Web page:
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APS Conferences for Undergraduate Women in Physics (CUWiP) are three-day regional conferences for undergraduate physics majors held simultaneously around the US and Canada. Our goal is to empower undergraduate women and gender minorities in their pursuits and aspirations in the field of physics by providing them with an opportunity to connect with peers and leaders, learn strategies for success, and be inspired by experts.
APS CUWiP in Pittsburgh starts in
Join us for APS CUWiP in Pittsburgh!
Students should register for CUWiP by 11:59 pm on November 18 using the instructions contained within their acceptance email (sent on October 28). There is no on-site registration.
CUWiP has become incredibly popular. In order to maximize the number of CUWiP participants we can accommodate, we will allocate participants to sites based on travel logistics and site capacity. We will aim to follow the distributions outlined below, but may have to make adjustments. Please do not purchase travel or plan to be at a specific site until you receive an email confirming you have been accepted to a specific CUWiP site.
Other APS CUWiP 2020 sites:
Andrea Liu — Keynote Speaker
Hepburn Professor of Physics, University of Pennsylvania
Andrea Liu is a theoretical soft and living matter physicist who received her A. B. and Ph.D. degrees in physics at the University of California, Berkeley, and Cornell University, respectively. She was a faculty member in the Department of Chemistry and Biochemistry at UCLA for ten years before joining the Department of Physics and Astronomy at the University of Pennsylvania in 2004. Liu is currently Speaker-Elect of the Council of the American Physical Society (APS) and Chair-Elect of the Physics Section of the American Association for the Advancement of Science (AAAS). She is a fellow of the APS, AAAS and the American Academy of Arts and Sciences, and a member of the National Academy of Sciences.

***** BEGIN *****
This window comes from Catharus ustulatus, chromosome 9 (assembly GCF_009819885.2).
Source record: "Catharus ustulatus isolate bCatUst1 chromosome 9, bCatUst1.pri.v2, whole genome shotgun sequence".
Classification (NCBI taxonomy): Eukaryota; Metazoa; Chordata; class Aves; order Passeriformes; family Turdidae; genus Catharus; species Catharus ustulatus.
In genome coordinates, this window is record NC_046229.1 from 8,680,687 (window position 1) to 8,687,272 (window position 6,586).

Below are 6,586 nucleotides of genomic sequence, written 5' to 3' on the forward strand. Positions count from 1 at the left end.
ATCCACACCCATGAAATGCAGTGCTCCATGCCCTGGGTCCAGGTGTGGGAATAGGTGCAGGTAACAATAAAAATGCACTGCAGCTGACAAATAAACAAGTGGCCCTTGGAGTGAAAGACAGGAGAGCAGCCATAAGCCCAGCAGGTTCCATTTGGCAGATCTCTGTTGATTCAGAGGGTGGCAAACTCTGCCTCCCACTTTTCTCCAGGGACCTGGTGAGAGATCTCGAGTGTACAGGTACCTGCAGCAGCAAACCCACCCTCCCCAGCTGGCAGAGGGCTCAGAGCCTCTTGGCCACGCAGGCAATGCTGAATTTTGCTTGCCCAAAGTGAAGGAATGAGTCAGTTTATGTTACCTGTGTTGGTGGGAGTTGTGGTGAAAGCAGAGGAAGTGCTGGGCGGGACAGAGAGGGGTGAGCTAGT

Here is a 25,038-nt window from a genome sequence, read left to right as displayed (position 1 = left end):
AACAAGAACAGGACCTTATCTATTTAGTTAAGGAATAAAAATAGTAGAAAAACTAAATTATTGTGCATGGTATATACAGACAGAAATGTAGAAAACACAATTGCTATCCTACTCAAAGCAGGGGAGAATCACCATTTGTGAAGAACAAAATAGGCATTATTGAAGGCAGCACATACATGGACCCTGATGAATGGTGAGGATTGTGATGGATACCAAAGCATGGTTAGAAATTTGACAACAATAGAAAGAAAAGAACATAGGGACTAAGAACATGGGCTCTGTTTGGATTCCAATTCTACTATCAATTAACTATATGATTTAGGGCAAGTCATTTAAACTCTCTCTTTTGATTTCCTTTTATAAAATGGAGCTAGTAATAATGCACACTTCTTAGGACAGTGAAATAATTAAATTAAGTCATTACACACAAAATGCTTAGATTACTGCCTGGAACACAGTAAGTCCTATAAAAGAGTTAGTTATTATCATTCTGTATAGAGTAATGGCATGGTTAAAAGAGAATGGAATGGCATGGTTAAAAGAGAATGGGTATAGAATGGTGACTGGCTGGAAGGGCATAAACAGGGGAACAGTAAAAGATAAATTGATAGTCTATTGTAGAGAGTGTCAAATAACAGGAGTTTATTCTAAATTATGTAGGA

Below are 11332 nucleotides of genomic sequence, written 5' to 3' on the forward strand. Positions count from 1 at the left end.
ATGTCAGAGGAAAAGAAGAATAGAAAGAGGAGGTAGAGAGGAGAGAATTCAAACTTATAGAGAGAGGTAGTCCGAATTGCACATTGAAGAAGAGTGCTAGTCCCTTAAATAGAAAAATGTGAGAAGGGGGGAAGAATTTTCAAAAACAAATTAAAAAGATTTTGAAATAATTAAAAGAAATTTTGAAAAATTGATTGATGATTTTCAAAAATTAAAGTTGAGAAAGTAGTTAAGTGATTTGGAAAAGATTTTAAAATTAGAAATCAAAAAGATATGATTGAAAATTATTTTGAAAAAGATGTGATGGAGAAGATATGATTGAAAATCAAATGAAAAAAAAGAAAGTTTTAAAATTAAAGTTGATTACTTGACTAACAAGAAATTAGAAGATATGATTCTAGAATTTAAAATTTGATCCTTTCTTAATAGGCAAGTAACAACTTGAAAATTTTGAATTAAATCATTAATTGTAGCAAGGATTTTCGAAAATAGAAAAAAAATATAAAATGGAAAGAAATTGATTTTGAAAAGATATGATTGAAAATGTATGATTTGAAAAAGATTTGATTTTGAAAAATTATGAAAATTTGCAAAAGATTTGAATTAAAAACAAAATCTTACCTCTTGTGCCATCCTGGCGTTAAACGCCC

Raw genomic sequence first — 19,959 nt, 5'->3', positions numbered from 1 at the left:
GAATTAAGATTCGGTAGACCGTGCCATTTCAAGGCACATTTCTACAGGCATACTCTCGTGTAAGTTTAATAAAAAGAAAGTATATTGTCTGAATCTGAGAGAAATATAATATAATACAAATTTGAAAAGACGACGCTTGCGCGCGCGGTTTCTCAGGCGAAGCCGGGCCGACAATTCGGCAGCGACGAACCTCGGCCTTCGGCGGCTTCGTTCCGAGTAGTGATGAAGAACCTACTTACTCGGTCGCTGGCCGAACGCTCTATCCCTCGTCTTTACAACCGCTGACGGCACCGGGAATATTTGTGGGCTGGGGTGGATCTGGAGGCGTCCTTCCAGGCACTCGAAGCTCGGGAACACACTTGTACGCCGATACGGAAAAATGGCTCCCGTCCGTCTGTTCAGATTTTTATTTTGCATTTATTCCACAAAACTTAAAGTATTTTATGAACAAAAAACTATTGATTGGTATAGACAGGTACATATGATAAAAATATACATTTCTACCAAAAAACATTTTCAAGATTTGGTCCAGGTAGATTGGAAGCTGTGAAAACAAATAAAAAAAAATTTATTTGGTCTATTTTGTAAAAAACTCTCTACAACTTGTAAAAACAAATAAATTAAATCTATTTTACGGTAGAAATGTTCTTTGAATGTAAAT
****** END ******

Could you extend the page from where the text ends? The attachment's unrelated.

Data Scientist, Resy
Cynthia Correa is currently a data scientist at Resy, a reservations management platform for restaurants. There, she is in charge of data modeling, data infrastructure, and business intelligence reporting. Before this, she was developing data research reports for CBS interactive and teaching a data science bootcamp at DSLA. Before her transition into data science, Cynthia did computational plasma physics at the University of Texas at Austin, modeling plasmas on MHD scales as fluids. She led the Women In Physics group at UT Austin, majored in Physics at Harvard, and was born in Mexico, not in this order.
K. Renee Horton
Space Launch System (SLS) Quality Engineer, NASA
Dr. K. Renee Horton is a native of Baton Rouge, Louisiana and lifelong lover of science and NASA. A graduate of Louisiana State University with a B.S. of Electrical Engineering with a minor in Math in 2002 and a Ph.D. in Material Science with a concentration in Physics, becoming the first African American to graduate from the University of Alabama in 2011 in this area. Dr. K. Renee Horton currently serves as the Space Launch System (SLS) Quality Engineer in the NASA Residential Management Office at Michoud Assembly Facility (MAF) in New Orleans. She worked for NASA, first as a student from 2009 to 2011, and then started her career as a mechanical test engineer in 2012. In 2014 she was promoted to her current position.
Executive Director of PROGRESS & Director of Diversity Initiatives for Dietrich College, Carnegie Mellon University